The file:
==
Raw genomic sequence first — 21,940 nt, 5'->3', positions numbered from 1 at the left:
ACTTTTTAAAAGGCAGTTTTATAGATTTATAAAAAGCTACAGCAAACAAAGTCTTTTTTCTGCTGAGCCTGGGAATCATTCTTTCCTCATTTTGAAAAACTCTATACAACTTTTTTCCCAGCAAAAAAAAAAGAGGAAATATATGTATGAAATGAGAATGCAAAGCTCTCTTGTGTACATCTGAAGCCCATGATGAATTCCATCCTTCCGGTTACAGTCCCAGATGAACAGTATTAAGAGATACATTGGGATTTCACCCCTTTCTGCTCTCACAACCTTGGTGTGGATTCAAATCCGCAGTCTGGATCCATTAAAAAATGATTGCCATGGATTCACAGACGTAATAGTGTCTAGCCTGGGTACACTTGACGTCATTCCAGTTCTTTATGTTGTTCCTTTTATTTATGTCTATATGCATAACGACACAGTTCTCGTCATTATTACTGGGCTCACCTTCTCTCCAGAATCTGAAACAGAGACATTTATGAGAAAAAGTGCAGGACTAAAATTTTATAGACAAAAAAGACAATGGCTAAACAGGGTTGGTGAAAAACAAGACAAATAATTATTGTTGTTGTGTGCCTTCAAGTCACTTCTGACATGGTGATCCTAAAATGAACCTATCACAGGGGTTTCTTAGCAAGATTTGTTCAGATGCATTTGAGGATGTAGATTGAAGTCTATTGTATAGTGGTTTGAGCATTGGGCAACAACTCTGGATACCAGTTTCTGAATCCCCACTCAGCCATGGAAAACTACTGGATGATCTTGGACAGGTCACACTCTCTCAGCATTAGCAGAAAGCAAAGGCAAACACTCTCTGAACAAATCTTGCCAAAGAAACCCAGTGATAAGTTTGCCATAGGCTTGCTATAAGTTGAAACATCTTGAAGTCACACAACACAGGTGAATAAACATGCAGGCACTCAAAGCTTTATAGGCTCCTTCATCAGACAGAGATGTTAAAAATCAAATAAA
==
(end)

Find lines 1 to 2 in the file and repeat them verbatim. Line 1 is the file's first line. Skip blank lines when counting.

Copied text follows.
Raw genomic sequence first — 21,940 nt, 5'->3', positions numbered from 1 at the left:
ACTTTTTAAAAGGCAGTTTTATAGATTTATAAAAAGCTACAGCAAACAAAGTCTTTTTTCTGCTGAGCCTGGGAATCATTCTTTCCTCATTTTGAAAAACTCTATACAACTTTTTTCCCAGCAAAAAAAAAAGAGGAAATATATGTATGAAATGAGAATGCAAAGCTCTCTTGTGTACATCTGAAGCCCATGATGAATTCCATCCTTCCGGTTACAGTCCCAGATGAACAGTATTAAGAGATACATTGGGATTTCACCCCTTTCTGCTCTCACAACCTTGGTGTGGATTCAAATCCGCAGTCTGGATCCATTAAAAAATGATTGCCATGGATTCACAGACGTAATAGTGTCTAGCCTGGGTACACTTGACGTCATTCCAGTTCTTTATGTTGTTCCTTTTATTTATGTCTATATGCATAACGACACAGTTCTCGTCATTATTACTGGGCTCACCTTCTCTCCAGAATCTGAAACAGAGACATTTATGAGAAAAAGTGCAGGACTAAAATTTTATAGACAAAAAAGACAATGGCTAAACAGGGTTGGTGAAAAACAAGACAAATAATTATTGTTGTTGTGTGCCTTCAAGTCACTTCTGACATGGTGATCCTAAAATGAACCTATCACAGGGGTTTCTTAGCAAGATTTGTTCAGATGCATTTGAGGATGTAGATTGAAGTCTATTGTATAGTGGTTTGAGCATTGGGCAACAACTCTGGATACCAGTTTCTGAATCCCCACTCAGCCATGGAAAACTACTGGATGATCTTGGACAGGTCACACTCTCTCAGCATTAGCAGAAAGCAAAGGCAAACACTCTCTGAACAAATCTTGCCAAAGAAACCCAGTGATAAGTTTGCCATAGGCTTGCTATAAGTTGAAACATCTTGAAGTCACACAACACAGGTGAATAAACATGCAGGCACTCAAAGCTTTATAGGCTCCTTCATCAGACAGAGATGTTAAAAATCAAATAAA